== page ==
So there I am, pleasantly full and topping off dinner with a lovely mug of coffee, when the lights dim and MC Jeremy jumps up on stage to kick off the poetry reading. Remember? Poetry readings at 8:00 on Wednesdays at Albums Bistro Lulu’s. Next thing I know, I’m being handed a blank sheet entitled “Exquisite Corpse” and the first reader is ranting off with an animated poetry slam. Funny how that happens.

And then it was 8:30 and time to head across the street to the show.

On The OneWhen On The One took the stage, there were maybe four people on the floor: me, a photographer, and a couple security staff. Things livened up a bit a few minutes into the set, thanks especially to a couple guys along the wall stage right who were responsible for about 50% of the crowd noise, but an actual crowd never really formed. And that was just too damn bad for everyone who didn’t show, because On The One were crazy good. They consisted of two guitars, a slap-happy bass, a versatile sax, and the craziest mofo to smack the crap out of yer basic percussion set with cowbell and chewed-up cymbal. They could probably be described as A Funk-‘n-Bass Jam Band. Damn fine musicians. The photographer could barely pause her boogyin’ to set up a shot. After their set, as they were picking it up and vacating the stage, someone shouted, “45 minutes is not enough!” I concur.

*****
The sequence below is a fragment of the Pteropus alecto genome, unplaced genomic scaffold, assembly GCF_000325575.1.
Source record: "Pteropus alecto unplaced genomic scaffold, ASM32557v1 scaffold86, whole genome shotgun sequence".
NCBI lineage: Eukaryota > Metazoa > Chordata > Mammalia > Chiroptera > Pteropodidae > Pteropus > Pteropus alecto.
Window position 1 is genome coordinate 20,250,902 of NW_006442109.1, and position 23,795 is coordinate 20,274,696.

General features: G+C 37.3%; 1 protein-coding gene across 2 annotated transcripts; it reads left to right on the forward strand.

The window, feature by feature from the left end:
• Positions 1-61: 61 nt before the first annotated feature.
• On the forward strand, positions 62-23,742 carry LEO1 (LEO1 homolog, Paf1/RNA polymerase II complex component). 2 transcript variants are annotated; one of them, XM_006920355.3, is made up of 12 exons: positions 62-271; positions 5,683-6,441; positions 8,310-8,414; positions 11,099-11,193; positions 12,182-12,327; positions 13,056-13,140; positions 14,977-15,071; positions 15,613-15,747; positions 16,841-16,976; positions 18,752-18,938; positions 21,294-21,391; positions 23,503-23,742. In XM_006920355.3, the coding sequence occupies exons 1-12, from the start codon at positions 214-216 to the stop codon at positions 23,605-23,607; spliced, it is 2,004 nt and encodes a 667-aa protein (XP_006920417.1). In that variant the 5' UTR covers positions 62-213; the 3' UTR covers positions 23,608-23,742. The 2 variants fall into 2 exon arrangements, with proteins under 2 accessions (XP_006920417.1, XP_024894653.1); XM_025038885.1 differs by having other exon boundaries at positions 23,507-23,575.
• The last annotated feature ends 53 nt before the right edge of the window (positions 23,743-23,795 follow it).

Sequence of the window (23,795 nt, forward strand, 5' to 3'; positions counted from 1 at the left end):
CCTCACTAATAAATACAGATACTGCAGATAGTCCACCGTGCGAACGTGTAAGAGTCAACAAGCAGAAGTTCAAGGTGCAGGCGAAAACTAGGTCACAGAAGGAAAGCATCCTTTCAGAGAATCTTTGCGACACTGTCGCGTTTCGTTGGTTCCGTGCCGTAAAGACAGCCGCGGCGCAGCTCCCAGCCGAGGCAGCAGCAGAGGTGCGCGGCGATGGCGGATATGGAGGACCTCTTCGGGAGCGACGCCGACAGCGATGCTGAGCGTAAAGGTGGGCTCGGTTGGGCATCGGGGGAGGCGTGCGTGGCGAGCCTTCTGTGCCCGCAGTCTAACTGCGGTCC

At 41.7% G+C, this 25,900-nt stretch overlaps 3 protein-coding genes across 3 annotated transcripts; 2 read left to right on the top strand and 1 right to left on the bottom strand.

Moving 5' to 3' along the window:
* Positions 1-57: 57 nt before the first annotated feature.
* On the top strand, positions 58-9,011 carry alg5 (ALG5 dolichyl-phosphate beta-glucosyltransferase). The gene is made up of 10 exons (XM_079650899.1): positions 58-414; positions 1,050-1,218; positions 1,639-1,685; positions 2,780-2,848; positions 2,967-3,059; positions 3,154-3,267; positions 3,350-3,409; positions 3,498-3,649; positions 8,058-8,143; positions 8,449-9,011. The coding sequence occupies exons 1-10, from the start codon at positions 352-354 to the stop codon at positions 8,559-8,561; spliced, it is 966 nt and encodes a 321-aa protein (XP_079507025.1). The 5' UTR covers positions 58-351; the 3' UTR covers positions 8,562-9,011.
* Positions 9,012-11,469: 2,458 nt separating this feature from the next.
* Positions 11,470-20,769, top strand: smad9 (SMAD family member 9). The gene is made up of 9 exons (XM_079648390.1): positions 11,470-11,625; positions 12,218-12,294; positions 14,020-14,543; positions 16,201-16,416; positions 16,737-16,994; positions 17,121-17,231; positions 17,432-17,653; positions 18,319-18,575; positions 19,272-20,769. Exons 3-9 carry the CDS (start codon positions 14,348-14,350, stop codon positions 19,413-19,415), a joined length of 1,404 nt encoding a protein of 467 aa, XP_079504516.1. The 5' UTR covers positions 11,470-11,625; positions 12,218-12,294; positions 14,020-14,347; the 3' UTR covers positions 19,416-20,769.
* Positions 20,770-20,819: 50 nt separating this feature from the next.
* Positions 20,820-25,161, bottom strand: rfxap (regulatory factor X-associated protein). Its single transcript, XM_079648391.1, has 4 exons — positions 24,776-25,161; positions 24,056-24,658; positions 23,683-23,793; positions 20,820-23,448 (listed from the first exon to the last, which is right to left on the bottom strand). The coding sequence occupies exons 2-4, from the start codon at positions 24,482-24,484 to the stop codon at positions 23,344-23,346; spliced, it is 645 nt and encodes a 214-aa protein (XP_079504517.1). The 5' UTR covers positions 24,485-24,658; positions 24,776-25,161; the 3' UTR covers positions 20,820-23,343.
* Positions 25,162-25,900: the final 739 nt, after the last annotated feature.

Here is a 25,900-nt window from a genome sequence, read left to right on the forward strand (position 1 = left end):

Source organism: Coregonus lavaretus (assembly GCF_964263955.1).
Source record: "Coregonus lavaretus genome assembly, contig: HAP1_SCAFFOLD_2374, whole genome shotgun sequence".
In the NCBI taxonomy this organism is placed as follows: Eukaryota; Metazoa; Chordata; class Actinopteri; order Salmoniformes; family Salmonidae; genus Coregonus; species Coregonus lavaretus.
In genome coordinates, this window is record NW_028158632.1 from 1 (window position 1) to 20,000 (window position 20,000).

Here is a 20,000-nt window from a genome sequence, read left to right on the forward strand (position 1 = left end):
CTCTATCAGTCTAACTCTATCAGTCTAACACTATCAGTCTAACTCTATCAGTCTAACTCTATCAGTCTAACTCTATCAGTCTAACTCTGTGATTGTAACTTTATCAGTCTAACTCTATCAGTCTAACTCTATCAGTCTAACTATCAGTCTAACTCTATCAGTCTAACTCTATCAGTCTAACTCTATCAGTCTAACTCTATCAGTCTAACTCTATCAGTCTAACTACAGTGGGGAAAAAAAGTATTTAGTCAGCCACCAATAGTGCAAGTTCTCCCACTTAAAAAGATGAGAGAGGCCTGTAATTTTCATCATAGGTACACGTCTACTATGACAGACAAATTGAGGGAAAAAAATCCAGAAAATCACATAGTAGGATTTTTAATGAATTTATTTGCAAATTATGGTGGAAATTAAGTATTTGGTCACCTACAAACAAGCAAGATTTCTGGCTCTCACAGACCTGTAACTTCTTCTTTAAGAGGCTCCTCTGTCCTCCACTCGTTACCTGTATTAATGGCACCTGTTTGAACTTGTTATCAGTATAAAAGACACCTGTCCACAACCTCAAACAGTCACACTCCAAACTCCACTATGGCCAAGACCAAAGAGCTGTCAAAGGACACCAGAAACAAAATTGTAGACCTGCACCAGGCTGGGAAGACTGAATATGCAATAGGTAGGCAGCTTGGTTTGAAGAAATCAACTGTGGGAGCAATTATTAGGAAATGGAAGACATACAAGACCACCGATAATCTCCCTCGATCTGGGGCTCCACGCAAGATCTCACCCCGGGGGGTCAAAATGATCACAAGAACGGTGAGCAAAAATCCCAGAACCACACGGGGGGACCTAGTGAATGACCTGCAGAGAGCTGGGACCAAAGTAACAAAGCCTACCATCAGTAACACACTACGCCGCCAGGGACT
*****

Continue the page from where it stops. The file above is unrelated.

So now you know. And I expect to see a little more enthusiasm for this highly worthy band when they appear at the Southern Sun Brewery on the 19th and Denver’s Bluebird Theater on the 20th.